Palenque Ruins is located in the state of Chiapas near the Guatemalan border. Chiapas is one of the most remote parts of the country filled with epic mountain ranges and dense jungles making it a bit off the tourist path.
While it is a bit tricky to get here compared to some of the more popular archeological zones near tourist centers, it’s worth it. Chiapas is one of our favorite states in all of Mexico and is without a doubt worth visiting.
Here are a few of our favorite things to do in Chiapas, Mexico:
- Is Visiting Sumidero Canyon Worth it? Yes! Here’s Why
- Top 10 Things to Eat, See, and Do in San Cristobal de Las Casas
- 9 Amazing Waterfalls in Mexico You Need to Visit
Getting to Palenque from Cancun on the Mayan Train
In December 2023, Mexico launched the “Tren Maya” (Mayan Train). This tourist train connects major cities and archeological zones throughout the Yucatan Peninsula. The three trains (one for passengers, one food-focused train, and one sleeper train) allow visitors to seamlessly travel between Cancun, Tulum, Campeche, Merida, Tabasco, and Calakmul. Its final stop is in Palenque, Chiapas.
🚨As of January 25, 2024, Mexico STOPPED the Cancun to Palenque Mayan Train route due to complications on the railing. This stop is “Indefinite” with no clarification on when it will resume.
🚊 If the route has reopened when you are reading this, you can search and book your tickets for the Mayan train here. Click on the button at the top that says “Compra tu boleto aqui”. Then, select the route Cancún Aeropuerto – Palenque. The origin spot should say “Cancun” and the final destination should be “Palenque”.
The tickets aren’t cheap. When it was operating at the start of 2024, it cost $2,123.50 MXP for economy or $3,391 MXP for premier class. Which is roughly $125 to $186. The total time in route should be 6 hours.
Getting to Palenque from Villahermosa
If you’re flying into Mexico the easiest option is to get a commuter flight from Cancun or Mexico City to the Airport in Villahermosa, Tabasco (Carlos Rovirosa Pérez International Airport). From there it’s around a 2 hour drive to Palenque, Chiapas.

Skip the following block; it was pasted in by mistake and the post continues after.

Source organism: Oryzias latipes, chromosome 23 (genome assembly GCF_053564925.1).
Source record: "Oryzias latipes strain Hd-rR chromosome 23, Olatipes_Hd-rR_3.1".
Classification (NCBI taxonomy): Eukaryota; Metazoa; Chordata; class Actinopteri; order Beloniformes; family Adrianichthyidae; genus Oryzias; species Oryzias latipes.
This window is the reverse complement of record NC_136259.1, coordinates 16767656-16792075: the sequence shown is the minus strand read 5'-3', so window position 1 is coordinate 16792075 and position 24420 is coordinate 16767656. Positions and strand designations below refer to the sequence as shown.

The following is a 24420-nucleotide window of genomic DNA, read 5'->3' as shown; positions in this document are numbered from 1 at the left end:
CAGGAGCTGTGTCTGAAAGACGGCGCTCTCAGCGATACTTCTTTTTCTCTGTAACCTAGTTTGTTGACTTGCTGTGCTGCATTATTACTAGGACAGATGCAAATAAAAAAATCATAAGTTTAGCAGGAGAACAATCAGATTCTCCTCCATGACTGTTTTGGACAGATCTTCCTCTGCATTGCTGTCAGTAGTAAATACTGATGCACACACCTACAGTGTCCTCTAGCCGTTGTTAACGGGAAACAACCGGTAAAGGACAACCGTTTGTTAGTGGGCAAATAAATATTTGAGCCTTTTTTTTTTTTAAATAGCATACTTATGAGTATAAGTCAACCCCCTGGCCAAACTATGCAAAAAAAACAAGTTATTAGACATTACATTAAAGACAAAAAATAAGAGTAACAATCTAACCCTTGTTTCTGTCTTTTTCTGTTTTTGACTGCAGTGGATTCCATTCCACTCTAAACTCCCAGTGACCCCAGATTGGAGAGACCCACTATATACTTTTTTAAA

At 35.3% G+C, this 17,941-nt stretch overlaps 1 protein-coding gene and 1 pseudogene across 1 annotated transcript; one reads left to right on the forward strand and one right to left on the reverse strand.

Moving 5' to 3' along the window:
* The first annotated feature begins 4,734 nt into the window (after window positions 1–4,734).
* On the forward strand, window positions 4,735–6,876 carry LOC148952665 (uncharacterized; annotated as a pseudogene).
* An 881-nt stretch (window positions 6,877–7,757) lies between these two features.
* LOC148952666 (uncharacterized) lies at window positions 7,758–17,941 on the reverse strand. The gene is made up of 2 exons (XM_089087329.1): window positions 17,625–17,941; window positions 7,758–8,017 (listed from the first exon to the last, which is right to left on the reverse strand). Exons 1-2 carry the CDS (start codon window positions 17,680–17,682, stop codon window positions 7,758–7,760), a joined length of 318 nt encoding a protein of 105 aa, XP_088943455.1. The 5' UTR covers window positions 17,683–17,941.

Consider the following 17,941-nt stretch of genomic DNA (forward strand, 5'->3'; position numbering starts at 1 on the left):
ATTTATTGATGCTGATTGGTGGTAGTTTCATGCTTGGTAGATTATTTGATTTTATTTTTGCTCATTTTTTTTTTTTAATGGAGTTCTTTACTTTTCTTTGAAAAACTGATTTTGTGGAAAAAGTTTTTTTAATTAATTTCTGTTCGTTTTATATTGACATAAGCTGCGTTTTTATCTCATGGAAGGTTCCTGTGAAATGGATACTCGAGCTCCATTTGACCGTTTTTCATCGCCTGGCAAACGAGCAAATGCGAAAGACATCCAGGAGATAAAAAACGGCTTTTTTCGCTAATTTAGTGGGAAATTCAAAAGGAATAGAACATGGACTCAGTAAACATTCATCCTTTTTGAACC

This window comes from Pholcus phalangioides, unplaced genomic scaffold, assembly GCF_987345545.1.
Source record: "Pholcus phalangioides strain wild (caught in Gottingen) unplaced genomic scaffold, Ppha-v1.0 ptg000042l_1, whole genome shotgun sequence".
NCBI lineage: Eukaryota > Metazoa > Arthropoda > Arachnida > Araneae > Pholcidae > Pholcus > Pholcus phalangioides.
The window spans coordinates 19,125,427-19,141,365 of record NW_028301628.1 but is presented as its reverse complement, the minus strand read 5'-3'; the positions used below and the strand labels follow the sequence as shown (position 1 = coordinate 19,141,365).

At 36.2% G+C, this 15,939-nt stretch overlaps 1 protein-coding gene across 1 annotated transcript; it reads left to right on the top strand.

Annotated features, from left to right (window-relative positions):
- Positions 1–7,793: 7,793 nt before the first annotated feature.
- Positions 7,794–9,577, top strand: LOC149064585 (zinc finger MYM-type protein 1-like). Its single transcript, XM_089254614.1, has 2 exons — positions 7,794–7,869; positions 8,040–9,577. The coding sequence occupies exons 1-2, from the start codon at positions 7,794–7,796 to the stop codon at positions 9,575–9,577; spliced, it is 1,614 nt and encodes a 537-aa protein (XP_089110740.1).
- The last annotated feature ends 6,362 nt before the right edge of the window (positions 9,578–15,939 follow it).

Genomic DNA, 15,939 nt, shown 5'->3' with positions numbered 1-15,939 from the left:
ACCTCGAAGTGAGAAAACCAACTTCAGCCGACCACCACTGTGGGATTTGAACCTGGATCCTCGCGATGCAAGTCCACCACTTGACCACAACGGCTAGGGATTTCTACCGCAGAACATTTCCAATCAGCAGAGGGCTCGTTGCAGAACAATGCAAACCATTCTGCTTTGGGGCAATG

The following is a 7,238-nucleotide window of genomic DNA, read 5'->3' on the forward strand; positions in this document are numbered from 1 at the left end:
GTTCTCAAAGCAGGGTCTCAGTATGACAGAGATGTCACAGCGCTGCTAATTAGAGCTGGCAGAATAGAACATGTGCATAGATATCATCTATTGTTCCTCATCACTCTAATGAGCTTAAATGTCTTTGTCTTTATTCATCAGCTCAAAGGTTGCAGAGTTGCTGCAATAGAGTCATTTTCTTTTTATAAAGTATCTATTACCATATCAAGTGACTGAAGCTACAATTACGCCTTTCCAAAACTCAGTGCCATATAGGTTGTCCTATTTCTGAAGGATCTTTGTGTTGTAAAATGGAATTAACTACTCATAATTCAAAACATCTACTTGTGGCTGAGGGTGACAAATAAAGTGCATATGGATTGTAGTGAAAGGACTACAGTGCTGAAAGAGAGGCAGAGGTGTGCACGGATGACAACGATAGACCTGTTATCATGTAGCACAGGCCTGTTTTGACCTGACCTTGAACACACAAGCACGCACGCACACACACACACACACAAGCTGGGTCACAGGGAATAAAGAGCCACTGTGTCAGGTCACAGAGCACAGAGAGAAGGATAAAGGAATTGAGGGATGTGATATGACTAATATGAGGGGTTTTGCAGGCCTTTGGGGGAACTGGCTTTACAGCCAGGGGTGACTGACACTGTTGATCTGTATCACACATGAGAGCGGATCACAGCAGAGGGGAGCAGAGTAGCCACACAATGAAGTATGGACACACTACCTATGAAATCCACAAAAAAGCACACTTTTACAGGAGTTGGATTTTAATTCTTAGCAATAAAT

🚍 There is an ADO bus that will take you from the airport to Palenque in just around 2 hours and 10 minutes. The bus at the time of this writing cost $350 MXP or $20 roughly.
Getting to Palenque from Tuxtla Gutierrez
You can also fly into Tuxtla Gutierrez in Chiapas if you plan to spend more time in the state of Chiapas. However, we don’t recommend this route as the road from Tuxtla Gutierrez to Palenque can take 7 to 8 hours to drive. It’s also home to vigilante groups which are known to stop busses and passengers driving through.
We took this road after leaving Palenque to get to San Cristobal de Las Casas and had no issues, but other travelers we met had been stopped and asked for money.
It’s also worth mentioning that the ADO bus from Tuxtla Gutierrez to Palenque will drive through Villahermosa. So, the path from Villahermosa to Palenque really is the better option.
Getting to Palenque from Campeche City
We drove to Palenque from Campeche City, Campeche which took around 6 hours in total. This is another option if you’re in the Yucatan (Cancun area) and have your own vehicle to get you from place to place like we did.
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The closest town to the ruins is the city of Palenque. This is a pretty bustling city home to around 50,000 people with major hotels, unique eco-lodges, and even RV camping. Since we RV’d our way across Mexico this was convenient because we had great options just a 4 to 5-minute drive from the entrance of the ruins.
If you don’t have your own vehicle you can take a taxi or collectivo (like a public bus) from Palenque. Collectivos are the most cost-effective way to get there and should cost around $20 MXP or $1.18 (cash only). A taxi should cost around $200 – $250 MXP. The collectivos will have a sign that shows you where they are going. In this case, look for the “ruinas” sign on the front.
Cost to visit Palenque Ruins